Common Traveling Fears
My husband and I have been planning an upcoming vacation, and we’ve decided to visit a mountain lake called Danau Toba on the Indonesian island of Sumatra. Neither of us have ever been to Indonesia, though we have lived in Asia for a number of years. Both of us are fairly experienced travelers and pretty low-maintenance people. We have taken public buses throughout southwest China, stayed with nomads on the Tibetan plateau, and even carted along our baby as we hiked in the Sichuan mountains. But it’s funny, with all of our experience traveling to some relatively remote areas, I still find myself filled with a bit of trepidation as we consider going somewhere new. I’ve grown accustomed to being able to communicate in China, even though I have to operate in my second language. I know (to some degree) how things work, and I can (mostly) avoid being taken advantage of. But traveling somewhere new means leaving what is familiar. It’s strange how familiarity breeds a sense of safety. So, this got me thinking there are some common fears felt by most travelers:
- What if I can’t communicate?
Communication (or the lack thereof) is probably the biggest fear that arises in me when I think about traveling to a different country. How am I going to buy anything? What if there’s an emergency and I can’t tell anyone? How will I find the bathroom? All of these are things that go through my mind. I picture myself, baby in arms, wandering aimlessly through the streets, unable to ask anyone for help or directions.
Though being unable to speak the local language can be a hassle, it is not likely that it will lead to major distress or danger. Moreover, spoken language is only one form of communication. Much can be communicated through observing one’s surroundings, paying attention, and using facial expressions and hand motions. When I first moved to China, I would often use sign language to communicate. Granted, sometimes I had frustrating encounters that involved me enthusiastically waving my arms in the face of an utterly-confused stranger. But that being said, I have never been in a dangerous situation as a result of my lack of language ability. Many places that tourists frequent are set up to make the tourist experience as easy as possible. If you are visiting areas that are not frequented by tourists, local people are often friendly and very willing, if not honored, to help a foreign guest. My husband once camped by a lake in Tibet and lost his tent in the dark. He and his travel companion wandered around for hours in search of their tent but to no avail. Finally, in the wee hours of the morning, they banged on the doors of a Tibetan house. Even though my husband and his friend could not speak Tibetan, they managed to communicate that they needed help. The Tibetan family ended up taking them in for the night!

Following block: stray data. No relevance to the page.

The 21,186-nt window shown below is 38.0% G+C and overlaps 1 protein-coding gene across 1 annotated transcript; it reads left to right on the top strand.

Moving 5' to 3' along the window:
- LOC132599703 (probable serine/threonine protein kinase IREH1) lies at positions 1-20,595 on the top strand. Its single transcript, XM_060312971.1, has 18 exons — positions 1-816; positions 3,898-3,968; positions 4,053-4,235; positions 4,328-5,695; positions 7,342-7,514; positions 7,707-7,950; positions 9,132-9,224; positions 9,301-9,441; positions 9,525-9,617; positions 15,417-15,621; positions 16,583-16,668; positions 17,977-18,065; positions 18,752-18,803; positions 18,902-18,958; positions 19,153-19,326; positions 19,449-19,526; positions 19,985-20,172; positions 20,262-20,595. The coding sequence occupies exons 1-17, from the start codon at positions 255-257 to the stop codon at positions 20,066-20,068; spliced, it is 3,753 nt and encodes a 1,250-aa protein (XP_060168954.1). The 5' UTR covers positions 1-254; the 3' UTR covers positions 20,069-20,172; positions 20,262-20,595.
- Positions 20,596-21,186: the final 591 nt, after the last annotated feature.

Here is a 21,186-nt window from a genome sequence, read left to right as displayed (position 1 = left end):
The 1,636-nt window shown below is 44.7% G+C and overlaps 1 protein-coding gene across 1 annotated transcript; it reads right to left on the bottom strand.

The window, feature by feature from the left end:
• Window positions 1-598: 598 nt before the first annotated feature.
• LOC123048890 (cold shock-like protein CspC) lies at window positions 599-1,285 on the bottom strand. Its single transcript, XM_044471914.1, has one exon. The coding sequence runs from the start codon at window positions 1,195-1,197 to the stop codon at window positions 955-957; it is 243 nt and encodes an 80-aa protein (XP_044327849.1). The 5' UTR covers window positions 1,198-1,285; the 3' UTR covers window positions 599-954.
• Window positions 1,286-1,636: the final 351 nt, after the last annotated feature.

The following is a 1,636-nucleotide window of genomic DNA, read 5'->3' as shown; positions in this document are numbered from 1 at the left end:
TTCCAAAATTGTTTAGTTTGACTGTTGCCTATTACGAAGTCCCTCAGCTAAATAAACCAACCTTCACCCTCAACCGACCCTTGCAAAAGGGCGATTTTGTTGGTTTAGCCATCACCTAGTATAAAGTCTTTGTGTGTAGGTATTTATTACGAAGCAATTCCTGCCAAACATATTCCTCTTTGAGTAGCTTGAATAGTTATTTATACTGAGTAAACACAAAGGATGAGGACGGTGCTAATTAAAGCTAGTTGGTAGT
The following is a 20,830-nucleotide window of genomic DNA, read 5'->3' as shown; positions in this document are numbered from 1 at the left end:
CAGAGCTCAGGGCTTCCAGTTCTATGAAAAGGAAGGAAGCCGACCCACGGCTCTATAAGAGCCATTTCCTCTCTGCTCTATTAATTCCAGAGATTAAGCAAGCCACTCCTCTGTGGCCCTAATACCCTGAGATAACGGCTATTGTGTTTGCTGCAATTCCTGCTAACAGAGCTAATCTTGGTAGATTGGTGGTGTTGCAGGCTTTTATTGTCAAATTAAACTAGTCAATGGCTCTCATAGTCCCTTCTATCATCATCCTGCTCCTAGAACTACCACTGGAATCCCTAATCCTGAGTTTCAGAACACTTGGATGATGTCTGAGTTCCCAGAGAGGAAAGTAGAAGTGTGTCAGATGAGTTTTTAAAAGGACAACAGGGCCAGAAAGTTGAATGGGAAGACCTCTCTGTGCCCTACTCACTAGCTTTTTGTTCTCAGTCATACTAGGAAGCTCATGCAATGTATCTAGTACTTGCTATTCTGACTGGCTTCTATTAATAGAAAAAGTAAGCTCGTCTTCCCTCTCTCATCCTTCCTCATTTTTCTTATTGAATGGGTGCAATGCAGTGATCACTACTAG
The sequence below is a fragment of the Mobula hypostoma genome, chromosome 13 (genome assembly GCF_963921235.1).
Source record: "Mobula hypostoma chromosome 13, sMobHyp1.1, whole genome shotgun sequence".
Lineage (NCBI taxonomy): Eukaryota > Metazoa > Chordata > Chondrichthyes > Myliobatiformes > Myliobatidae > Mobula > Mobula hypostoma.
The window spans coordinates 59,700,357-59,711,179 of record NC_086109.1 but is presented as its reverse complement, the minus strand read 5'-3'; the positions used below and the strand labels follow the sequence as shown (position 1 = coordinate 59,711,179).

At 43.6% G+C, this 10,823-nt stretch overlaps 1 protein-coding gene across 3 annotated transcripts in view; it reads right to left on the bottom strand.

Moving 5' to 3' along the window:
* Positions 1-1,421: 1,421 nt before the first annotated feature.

It’s surprising how welcoming local people can be to a weary traveler.
- What if I get lost?
This fear is closely related to the fear of not being able to speak the local language. I often assume that not being able to speak the language will result in getting horribly lost.
But even if I do get lost, what’s the big deal? Sometimes we make the best memories and stories through mishaps like getting lost. Obviously, we want to be smart and not wander off by ourselves (especially as women). But if you have a travel companion and are not in a time crunch, why not get a little lost?
I find that I often need to remind myself to slow down and let go of control. You will get where you need to go…eventually. Why not enjoy the moment?
- What if I get sick?
Getting sick while traveling is common and is a pretty reasonable fear to have. In this case, perhaps preparation is the best solution.
- Bring a first-aid kit
- Get the necessary immunizations for the area to which you are traveling
- Carry emergency contact numbers with you
- Have contingency plans of where to meet your travel party in case of disaster or emergency
- Don’t wander off by yourself…at the very least, tell someone where you are going
- Carry enough local currency with you to pay for a taxi back to your hotel if needed
- Get a business card from your hostel or hotel so that you could show it to a taxi driver or local and get back easily
- Don’t be stupid – if you sense danger, remove yourself from the situation
- Know where the nearest hospital is located and the fastest way to get there
- Talk to people who have traveled to the area before and get their advice on how to be well-prepared
- What if I get taken advantage of?
When you can’t speak the local language and don’t know the local customs, it’s easy to get tricked. Honestly, even in China (where I do speak the language), I think I still get slightly ripped off, simply because I am a foreigner. This is probably the case in other places, as well. To some degree, it is something travelers just have to reconcile themselves to. But I think the best way to avoid getting completely hoaxed is by traveling with others. Numbers have power, and it’s harder to get overwhelmed by a persuasive salesman or “tour guide” if you are traveling in a group. Having another opinion besides your own can oftentimes prevent one from making rash or stupid decisions. My husband often has insight into a situation that I miss, and vice-versa. Reading guide books can also be helpful, though their scope might be rather limited. Reading about something and actually experiencing it yourself are two very different things.
When it comes to facing travel fears, I think the best advice is to just relax. A place is just a place. People live and work and play in these places everyday, just like I do in the places where I live. Remembering to let go of control, take a deep breath, and just enjoy helps me to let go of expectations and embrace an experience for what it is.